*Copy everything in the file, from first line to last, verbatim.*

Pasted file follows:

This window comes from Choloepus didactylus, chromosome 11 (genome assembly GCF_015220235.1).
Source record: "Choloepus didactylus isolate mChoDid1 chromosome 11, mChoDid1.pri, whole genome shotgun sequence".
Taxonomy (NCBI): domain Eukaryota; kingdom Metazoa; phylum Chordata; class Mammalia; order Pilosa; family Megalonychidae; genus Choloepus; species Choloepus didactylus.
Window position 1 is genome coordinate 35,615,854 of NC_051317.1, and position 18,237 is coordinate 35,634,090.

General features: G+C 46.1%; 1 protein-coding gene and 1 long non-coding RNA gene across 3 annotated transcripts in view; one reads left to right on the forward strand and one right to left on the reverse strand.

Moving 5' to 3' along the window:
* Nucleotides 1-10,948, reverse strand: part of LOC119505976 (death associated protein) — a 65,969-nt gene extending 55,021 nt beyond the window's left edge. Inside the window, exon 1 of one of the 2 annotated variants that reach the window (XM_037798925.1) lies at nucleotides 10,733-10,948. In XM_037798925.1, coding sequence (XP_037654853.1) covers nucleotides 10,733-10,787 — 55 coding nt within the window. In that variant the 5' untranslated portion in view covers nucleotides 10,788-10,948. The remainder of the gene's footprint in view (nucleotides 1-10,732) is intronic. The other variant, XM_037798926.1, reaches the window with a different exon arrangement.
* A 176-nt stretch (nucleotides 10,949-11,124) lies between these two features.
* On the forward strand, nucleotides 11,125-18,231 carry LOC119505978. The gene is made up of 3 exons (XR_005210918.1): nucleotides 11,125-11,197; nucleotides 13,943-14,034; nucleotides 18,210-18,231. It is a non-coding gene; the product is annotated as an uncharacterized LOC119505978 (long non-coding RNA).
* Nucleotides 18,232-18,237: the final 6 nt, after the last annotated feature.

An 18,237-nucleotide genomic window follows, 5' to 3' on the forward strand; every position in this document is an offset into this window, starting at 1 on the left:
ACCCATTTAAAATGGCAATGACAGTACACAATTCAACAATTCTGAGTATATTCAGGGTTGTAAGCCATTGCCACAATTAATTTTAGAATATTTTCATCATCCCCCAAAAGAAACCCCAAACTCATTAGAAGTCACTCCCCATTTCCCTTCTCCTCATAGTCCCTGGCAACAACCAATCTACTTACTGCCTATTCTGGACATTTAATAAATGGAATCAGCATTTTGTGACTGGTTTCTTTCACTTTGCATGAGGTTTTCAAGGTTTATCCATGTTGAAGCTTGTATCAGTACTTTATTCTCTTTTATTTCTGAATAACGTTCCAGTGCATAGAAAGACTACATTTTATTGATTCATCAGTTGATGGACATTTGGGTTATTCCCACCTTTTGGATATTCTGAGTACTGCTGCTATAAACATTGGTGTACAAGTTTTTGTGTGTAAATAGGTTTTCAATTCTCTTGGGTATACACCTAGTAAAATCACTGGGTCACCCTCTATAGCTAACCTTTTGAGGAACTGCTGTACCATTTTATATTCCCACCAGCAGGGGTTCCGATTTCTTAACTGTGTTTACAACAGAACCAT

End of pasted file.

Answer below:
This window comes from Choloepus didactylus, chromosome 11 (genome assembly GCF_015220235.1).
Source record: "Choloepus didactylus isolate mChoDid1 chromosome 11, mChoDid1.pri, whole genome shotgun sequence".
Taxonomy (NCBI): domain Eukaryota; kingdom Metazoa; phylum Chordata; class Mammalia; order Pilosa; family Megalonychidae; genus Choloepus; species Choloepus didactylus.
Window position 1 is genome coordinate 35,615,854 of NC_051317.1, and position 18,237 is coordinate 35,634,090.

General features: G+C 46.1%; 1 protein-coding gene and 1 long non-coding RNA gene across 3 annotated transcripts in view; one reads left to right on the forward strand and one right to left on the reverse strand.

Moving 5' to 3' along the window:
* Nucleotides 1-10,948, reverse strand: part of LOC119505976 (death associated protein) — a 65,969-nt gene extending 55,021 nt beyond the window's left edge. Inside the window, exon 1 of one of the 2 annotated variants that reach the window (XM_037798925.1) lies at nucleotides 10,733-10,948. In XM_037798925.1, coding sequence (XP_037654853.1) covers nucleotides 10,733-10,787 — 55 coding nt within the window. In that variant the 5' untranslated portion in view covers nucleotides 10,788-10,948. The remainder of the gene's footprint in view (nucleotides 1-10,732) is intronic. The other variant, XM_037798926.1, reaches the window with a different exon arrangement.
* A 176-nt stretch (nucleotides 10,949-11,124) lies between these two features.
* On the forward strand, nucleotides 11,125-18,231 carry LOC119505978. The gene is made up of 3 exons (XR_005210918.1): nucleotides 11,125-11,197; nucleotides 13,943-14,034; nucleotides 18,210-18,231. It is a non-coding gene; the product is annotated as an uncharacterized LOC119505978 (long non-coding RNA).
* Nucleotides 18,232-18,237: the final 6 nt, after the last annotated feature.

An 18,237-nucleotide genomic window follows, 5' to 3' on the forward strand; every position in this document is an offset into this window, starting at 1 on the left:
ACCCATTTAAAATGGCAATGACAGTACACAATTCAACAATTCTGAGTATATTCAGGGTTGTAAGCCATTGCCACAATTAATTTTAGAATATTTTCATCATCCCCCAAAAGAAACCCCAAACTCATTAGAAGTCACTCCCCATTTCCCTTCTCCTCATAGTCCCTGGCAACAACCAATCTACTTACTGCCTATTCTGGACATTTAATAAATGGAATCAGCATTTTGTGACTGGTTTCTTTCACTTTGCATGAGGTTTTCAAGGTTTATCCATGTTGAAGCTTGTATCAGTACTTTATTCTCTTTTATTTCTGAATAACGTTCCAGTGCATAGAAAGACTACATTTTATTGATTCATCAGTTGATGGACATTTGGGTTATTCCCACCTTTTGGATATTCTGAGTACTGCTGCTATAAACATTGGTGTACAAGTTTTTGTGTGTAAATAGGTTTTCAATTCTCTTGGGTATACACCTAGTAAAATCACTGGGTCACCCTCTATAGCTAACCTTTTGAGGAACTGCTGTACCATTTTATATTCCCACCAGCAGGGGTTCCGATTTCTTAACTGTGTTTACAACAGAACCAT